La Bruyère ever knew her or her letters. Not once throughout her lively correspondence does the Marquise allude to the Caractères or their author, living, though she did, in the same capital with him, knowing many of the same people, keeping on terms of pretty frequent intercourse with the Condés themselves, being nearly related, moreover, to Bussy Rabutin, who was his friend and admirer. This is certainly a curious circumstance. One would have supposed that to such a lover of gossip the successive editions of the Caractères would afford a fruitful theme of discussion in her letters to her daughter. But, on the whole, Madame de Sévigné and La Bruyère belonged to different sections of society. The lady was completely of the Versailles set; her acquaintance was mainly among the courtiers and the haute noblesse. The satirist, from his early associations, as well as from the general character of the Condé entourage, was thrown among professionals and officials, and those rather of an Opposition clique. Madame de Sévigné frequented the fashionable society of the Marais; La Bruyère the society of the Faubourg St. Honoré, where lawyers and bourgeoisie abounded. So it was that they dwelt apart, and described different sides of that brilliant busy world of theirs. It has been remarked that even in the famous portrait of Ménalque, the absent man, intended in its principal features for the Duc de Brancas, so often mentioned by Madame de Sévigné, the incidents of his abstraction specified by La Bruyère are never the same

as those which she recounts.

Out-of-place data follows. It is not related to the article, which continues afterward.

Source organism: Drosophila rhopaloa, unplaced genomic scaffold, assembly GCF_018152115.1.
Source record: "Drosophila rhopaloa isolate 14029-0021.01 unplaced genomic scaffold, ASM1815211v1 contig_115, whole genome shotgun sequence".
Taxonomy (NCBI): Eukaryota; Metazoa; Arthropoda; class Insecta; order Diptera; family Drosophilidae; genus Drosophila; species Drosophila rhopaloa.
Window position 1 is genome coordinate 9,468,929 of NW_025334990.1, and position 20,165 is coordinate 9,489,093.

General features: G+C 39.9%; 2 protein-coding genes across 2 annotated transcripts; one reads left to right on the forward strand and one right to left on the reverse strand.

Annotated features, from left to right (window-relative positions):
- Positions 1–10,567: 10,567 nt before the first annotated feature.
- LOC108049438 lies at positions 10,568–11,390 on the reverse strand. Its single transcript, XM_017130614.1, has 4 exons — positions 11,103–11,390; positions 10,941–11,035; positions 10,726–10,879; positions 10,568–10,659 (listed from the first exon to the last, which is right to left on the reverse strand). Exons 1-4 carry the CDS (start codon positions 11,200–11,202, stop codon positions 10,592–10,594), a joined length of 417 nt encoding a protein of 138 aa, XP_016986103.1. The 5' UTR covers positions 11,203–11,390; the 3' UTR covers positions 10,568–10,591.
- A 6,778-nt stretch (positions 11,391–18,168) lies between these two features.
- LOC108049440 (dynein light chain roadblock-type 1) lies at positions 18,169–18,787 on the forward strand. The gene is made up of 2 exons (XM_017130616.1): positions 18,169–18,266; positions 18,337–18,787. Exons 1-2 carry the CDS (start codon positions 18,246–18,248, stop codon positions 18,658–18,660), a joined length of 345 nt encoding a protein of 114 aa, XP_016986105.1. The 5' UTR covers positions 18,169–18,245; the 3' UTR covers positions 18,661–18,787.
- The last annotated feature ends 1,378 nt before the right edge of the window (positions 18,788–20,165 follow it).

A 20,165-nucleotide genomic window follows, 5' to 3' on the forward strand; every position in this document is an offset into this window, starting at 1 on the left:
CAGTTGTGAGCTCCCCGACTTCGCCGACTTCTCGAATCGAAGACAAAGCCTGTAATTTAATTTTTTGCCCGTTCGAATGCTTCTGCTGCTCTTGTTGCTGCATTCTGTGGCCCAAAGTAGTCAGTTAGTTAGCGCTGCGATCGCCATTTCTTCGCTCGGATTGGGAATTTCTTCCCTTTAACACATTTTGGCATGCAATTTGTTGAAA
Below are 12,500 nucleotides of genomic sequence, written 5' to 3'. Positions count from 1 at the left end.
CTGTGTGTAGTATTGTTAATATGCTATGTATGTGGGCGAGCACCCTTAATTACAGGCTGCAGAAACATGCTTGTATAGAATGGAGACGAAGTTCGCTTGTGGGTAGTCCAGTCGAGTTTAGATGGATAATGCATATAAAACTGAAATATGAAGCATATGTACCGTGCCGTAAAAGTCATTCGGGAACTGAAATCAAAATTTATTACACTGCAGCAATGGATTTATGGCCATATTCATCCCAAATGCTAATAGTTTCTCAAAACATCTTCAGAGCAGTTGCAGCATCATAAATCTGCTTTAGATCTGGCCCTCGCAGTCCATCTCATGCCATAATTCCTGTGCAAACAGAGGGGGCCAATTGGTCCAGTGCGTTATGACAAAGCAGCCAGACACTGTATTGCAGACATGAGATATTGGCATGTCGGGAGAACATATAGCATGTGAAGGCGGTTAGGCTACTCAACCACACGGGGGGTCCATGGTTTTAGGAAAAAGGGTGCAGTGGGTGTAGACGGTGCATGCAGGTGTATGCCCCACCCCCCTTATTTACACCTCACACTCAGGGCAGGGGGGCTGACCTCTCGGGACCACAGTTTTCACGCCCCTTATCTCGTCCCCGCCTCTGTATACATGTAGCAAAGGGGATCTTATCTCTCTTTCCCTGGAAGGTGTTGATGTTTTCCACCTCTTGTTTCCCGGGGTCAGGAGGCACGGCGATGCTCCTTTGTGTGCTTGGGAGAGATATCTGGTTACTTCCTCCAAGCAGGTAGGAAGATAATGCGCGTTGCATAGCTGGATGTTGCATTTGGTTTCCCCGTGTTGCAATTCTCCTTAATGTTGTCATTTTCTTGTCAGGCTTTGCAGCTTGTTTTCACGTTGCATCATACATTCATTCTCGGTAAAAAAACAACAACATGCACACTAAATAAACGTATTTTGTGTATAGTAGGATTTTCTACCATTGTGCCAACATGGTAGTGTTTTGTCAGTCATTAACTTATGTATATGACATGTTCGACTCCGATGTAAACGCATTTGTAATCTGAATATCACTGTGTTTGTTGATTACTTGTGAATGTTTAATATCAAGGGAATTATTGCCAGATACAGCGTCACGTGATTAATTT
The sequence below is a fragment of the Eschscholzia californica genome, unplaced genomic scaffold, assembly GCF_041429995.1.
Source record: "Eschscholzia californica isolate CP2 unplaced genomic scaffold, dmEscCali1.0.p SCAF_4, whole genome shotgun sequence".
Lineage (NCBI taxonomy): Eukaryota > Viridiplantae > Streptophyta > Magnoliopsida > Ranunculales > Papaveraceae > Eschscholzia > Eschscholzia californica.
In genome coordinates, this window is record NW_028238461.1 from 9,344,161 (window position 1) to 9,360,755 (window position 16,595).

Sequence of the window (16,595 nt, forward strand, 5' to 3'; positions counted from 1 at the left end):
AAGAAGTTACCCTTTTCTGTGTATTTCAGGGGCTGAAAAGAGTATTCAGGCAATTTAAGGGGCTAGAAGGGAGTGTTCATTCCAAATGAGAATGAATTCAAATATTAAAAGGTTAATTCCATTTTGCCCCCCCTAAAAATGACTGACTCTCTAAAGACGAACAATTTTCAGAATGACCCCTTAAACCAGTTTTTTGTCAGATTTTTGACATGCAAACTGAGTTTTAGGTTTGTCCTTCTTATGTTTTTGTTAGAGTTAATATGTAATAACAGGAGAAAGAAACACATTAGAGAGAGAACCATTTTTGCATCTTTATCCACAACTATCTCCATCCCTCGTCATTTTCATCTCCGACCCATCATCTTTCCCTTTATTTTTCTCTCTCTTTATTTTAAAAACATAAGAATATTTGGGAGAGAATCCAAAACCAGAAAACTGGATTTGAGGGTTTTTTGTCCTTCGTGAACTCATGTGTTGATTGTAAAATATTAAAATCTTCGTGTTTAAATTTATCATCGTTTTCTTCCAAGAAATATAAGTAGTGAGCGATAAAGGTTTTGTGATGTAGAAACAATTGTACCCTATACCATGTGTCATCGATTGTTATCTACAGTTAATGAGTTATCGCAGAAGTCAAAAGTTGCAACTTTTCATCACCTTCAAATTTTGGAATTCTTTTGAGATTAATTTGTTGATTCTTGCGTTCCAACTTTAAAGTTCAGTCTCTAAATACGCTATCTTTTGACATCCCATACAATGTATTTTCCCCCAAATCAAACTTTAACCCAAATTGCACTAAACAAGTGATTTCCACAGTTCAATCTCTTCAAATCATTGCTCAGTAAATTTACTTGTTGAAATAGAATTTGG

The world must have been duller, we fancy, when these two animated onlookers were withdrawn from its haunts. But it is our philosopher who asks the


question—“who is there, endowed, though he may be, with the rarest talents and the most transcendent merit, who must not be convinced of his own uselessness when he reflects that in dying he quits a world which has no consciousness of his loss, and where so many are at hand immediately to replace him?"

The literary planet of the next century had already peeped above the horizon. Voltaire was a child of two years old when the grave closed over the Marquise de Sévigné and La Bruyère.


[Quarterly Review, April, 1870.]

LANFREY'S History of Napoleon' is a book which, even in its unfinished state, cannot fail to inspire the highest respect for the anthor and the deepest interest in the trains of reflection which it suggests. Independently of its merits as a succinct, original, lucid and severely accurate summary of events, it vividly reproduces and helps to solve problems of incalculable importance to society. Is greatness hopelessly incompatible with goodness? Must the brightest of mankind be invariably the meanest? The feather that adorns the royal bird supports his flight. Strip him of his plumage, and you fix him to the earth.' Is the plumage of soaring ambition made up of deceit, dissimulation, vain glory, and false pretences ? Should we fix it to the earth by stripping off its feathers, or by weighting it with honour, probity, and truth? Fielding leaves it to be inferred, if he does not actually maintain, that the only essential difference between Jonathan Wild and the conquerors who are popularly

* Histoire de Napoléon Ier. Par P. LANFREY. Tome Premier et Tome Deuxième. Paris, 1867. Tome Troisième, 1808. Tome Quatrième, 1870.